The phonetics of English in New Mexico are similar to General American English. Although New Mexico contains multiple varieties of English, there are still some general trends that can unify the state linguistically. This includes a demonstrative "sing-song" intonation pattern, which has a higher voice-onset time with multilingual individuals, making the pattern more audible, though it is still present in native English speakers and is not dependent on multilingualism.[10] Also, low back and low-mid back vowels have merged, as in most of the rest of Western American English, causing the vowels in words like cot and caught to have fully merged; therefore, the words cot, nod, and stock, for instance, are perfect homophones of caught, gnawed, and stalk, respectively.[13] The merged vowel sound is in the area of [ɒ~ɑ] – /ɒ/ and /ɑ/ – toward /ɒ/. Furthermore, in the Albuquerque and Santa Fe areas, instances of the full–fool merger (or near-merger), in which pool for example merges towards the sound of pull, have been reported among native English speakers.[14]

Lexical overview

The vocabulary of the Spanish and Native American languages has intermixed with English in the state of New Mexico, leading to unique loanwords and interjections.[1] Multiple places across New Mexico also have names originating from various language other than English, including New Mexican Spanish, Navajo, and Tiwa. Due to this, some places even have multiple names.[15] The Spanish characters of ñ and ll remain audible, such as relleno, Doña Ana, Montaño.[citation needed]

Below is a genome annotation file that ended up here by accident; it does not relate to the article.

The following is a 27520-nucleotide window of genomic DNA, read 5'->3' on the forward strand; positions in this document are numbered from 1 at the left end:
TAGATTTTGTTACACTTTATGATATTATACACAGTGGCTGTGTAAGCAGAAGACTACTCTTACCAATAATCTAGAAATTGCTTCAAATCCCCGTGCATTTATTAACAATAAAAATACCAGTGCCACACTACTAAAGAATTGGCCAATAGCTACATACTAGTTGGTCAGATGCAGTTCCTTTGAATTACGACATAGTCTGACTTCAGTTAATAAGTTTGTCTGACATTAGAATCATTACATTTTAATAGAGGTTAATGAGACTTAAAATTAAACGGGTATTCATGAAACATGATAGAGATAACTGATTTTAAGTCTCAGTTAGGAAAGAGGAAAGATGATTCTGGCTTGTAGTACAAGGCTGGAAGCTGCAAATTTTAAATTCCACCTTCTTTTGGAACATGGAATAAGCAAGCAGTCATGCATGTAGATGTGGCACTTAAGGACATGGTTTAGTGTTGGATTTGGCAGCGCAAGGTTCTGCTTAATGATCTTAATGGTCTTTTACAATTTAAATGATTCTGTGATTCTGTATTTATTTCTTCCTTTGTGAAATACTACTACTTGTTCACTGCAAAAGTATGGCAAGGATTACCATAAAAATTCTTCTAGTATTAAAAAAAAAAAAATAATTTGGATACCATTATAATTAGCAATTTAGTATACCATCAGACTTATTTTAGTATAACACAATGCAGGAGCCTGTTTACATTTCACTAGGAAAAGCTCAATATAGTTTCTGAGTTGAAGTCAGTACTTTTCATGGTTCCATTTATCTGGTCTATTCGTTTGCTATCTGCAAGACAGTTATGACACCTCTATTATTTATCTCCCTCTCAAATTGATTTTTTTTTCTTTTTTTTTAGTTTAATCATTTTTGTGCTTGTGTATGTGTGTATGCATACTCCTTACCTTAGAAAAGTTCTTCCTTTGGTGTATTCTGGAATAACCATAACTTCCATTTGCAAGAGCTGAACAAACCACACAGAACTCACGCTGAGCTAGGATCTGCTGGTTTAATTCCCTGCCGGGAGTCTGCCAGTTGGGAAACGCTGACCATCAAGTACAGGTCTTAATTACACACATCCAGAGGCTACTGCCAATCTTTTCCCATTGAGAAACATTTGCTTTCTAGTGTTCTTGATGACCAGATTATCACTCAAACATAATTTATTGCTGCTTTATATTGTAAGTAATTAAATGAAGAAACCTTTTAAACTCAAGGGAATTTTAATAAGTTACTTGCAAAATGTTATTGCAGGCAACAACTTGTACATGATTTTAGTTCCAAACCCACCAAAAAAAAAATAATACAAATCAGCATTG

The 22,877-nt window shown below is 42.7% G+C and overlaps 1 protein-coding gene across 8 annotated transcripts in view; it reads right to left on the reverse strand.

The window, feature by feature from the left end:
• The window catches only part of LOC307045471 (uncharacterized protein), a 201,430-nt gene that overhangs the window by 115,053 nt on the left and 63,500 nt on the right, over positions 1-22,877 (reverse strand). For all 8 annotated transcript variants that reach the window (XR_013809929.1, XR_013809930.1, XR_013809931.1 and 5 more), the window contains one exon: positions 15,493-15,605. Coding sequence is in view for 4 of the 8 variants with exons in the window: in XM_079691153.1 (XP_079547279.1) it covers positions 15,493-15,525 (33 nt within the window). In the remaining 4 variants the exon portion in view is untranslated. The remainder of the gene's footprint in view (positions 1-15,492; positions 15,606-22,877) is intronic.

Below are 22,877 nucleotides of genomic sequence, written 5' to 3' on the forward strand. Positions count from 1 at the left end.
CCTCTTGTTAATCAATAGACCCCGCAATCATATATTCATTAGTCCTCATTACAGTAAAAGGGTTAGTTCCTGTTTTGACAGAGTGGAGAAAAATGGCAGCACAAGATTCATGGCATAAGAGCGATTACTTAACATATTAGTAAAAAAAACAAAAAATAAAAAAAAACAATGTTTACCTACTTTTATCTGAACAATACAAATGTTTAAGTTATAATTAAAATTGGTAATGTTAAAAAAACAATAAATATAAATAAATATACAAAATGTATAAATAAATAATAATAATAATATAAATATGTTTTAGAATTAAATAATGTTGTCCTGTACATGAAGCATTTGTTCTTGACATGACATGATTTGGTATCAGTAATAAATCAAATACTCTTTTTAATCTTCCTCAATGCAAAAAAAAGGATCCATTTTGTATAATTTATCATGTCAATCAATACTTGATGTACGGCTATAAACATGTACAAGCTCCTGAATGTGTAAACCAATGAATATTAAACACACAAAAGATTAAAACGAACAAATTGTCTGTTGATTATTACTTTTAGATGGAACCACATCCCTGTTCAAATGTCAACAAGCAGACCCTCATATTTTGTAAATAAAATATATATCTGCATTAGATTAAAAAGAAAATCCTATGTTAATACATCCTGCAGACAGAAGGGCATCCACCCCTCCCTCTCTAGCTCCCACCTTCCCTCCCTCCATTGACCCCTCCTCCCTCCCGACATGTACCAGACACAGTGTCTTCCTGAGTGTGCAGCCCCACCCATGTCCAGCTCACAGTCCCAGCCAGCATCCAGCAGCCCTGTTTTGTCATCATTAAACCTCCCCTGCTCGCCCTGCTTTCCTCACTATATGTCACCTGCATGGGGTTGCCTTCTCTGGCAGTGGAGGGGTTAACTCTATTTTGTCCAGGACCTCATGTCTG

Words and phrases

  • A la maquina [ä lä ˈmäːkinä] (literally "to the machine" in Spanish) is usually used as a startled expression, sometimes shortened to a la.[11]
  • Acequia, the word for ditch in Spanish, is common within the entire Rio Grande Valley.[16][1]
  • Canales, Spanish for rain and street gutters, in the northern parts of the state.[1]
  • Coke to mean any generic carbonated soft drink, as also commonly used in the American South.[17]
  • Corazón, the word for heart in Spanish, can be connotative of sweetheart, dear, courage, and spirit.[18]
  • Howdy, as used as a greeting in Texan English, is used throughout rural regions of the State. Usually used as it is in Western American English in conjunction with Partner, for howdy partner.[19]